Reading the current between you and the fly is the first step of a proper drift. When wading, it is a good idea to step out of the water and observe the different current seams in order to make a mental note of how to fish a particular section of a stream or river. When wading small mountain streams and spring creeks, plan each step and take a look at the different currents within a couple of rod lengths of you. Plan your strategy for several hundred yards before getting back into the water. When fishing the tailwaters, observe the water within casting range and prepare the best plan to cover that water effectively. Ask yourself, “Where will the first mend be and where will the fly need to swing when the drift is over?” Always fish a section of the water knowing what the next move will be.
The Double Mend. A double mend is used for longer presentations. We use these more on the tailwaters, but they also work well in the larger mountain pools. After locating the current seams, make the cast either upstream (this will be tough but can be done), downstream or across current. Ideally, the leader and part of the fly line should be upstream of the indicator. This reduces drag. As the fly line begins to make the turn back toward where the angler is positioned another mend should be placed in the line in the opposite direction. Then one more upstream mend should be placed in the line to complete an “S”. The direction of the curves in the S depends on the speed of the current.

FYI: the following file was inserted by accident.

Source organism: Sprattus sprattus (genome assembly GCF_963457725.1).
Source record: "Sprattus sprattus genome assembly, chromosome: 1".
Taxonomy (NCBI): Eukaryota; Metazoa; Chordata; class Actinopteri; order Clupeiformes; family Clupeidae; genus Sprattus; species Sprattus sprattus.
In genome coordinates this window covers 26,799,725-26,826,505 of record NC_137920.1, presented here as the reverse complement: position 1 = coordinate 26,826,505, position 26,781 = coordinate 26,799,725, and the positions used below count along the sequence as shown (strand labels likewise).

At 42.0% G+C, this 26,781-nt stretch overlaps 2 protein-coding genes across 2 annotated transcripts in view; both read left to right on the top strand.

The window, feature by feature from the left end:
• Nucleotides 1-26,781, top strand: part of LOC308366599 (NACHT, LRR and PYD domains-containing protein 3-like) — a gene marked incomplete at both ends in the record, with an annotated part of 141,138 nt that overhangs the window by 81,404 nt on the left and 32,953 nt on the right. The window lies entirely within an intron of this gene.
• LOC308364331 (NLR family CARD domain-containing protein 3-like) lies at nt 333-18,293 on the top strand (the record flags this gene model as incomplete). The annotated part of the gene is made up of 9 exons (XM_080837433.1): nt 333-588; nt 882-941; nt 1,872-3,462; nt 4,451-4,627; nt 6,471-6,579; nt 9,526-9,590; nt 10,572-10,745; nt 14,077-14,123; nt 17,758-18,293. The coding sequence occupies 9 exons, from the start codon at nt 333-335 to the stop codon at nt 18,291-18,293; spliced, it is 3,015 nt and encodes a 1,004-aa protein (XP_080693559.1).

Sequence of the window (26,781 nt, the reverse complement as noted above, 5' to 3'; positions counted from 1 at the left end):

A Seam. A simple explanation for a seam is:where two different currents run parallel and meet. In short … locate seams and fish them. (Those may have been the most important five words in fly fishing and I am not the first one to write them.)
Drag. One of the biggest factors of not getting a good drift is usually drag. How can an angler determine if they are getting a good drift? This is very simple when fishing a nymph or dry fly. After reading the water and making the plan, get the fly in the water. Then look on the top of the water around the fly or indicator for a leaf, foam or any other debris. Then, mend the line to make the fly or indicator/ line (if using a nymph) drift at the same speed as the debris. The speed of your presentation should be the same speed as the debris.
The presentation of the fly is critical to a successful day on the river. Reading articles, watching videos and talking about presentations is a good place to start. But, to excel at mending and to properly present the fly my suggestion is before getting into the water, spend some time sitting on a rock, watching the currents and making a plan. Then, once you get in the water, adjust the speed of your presentation to that of the flow the current.
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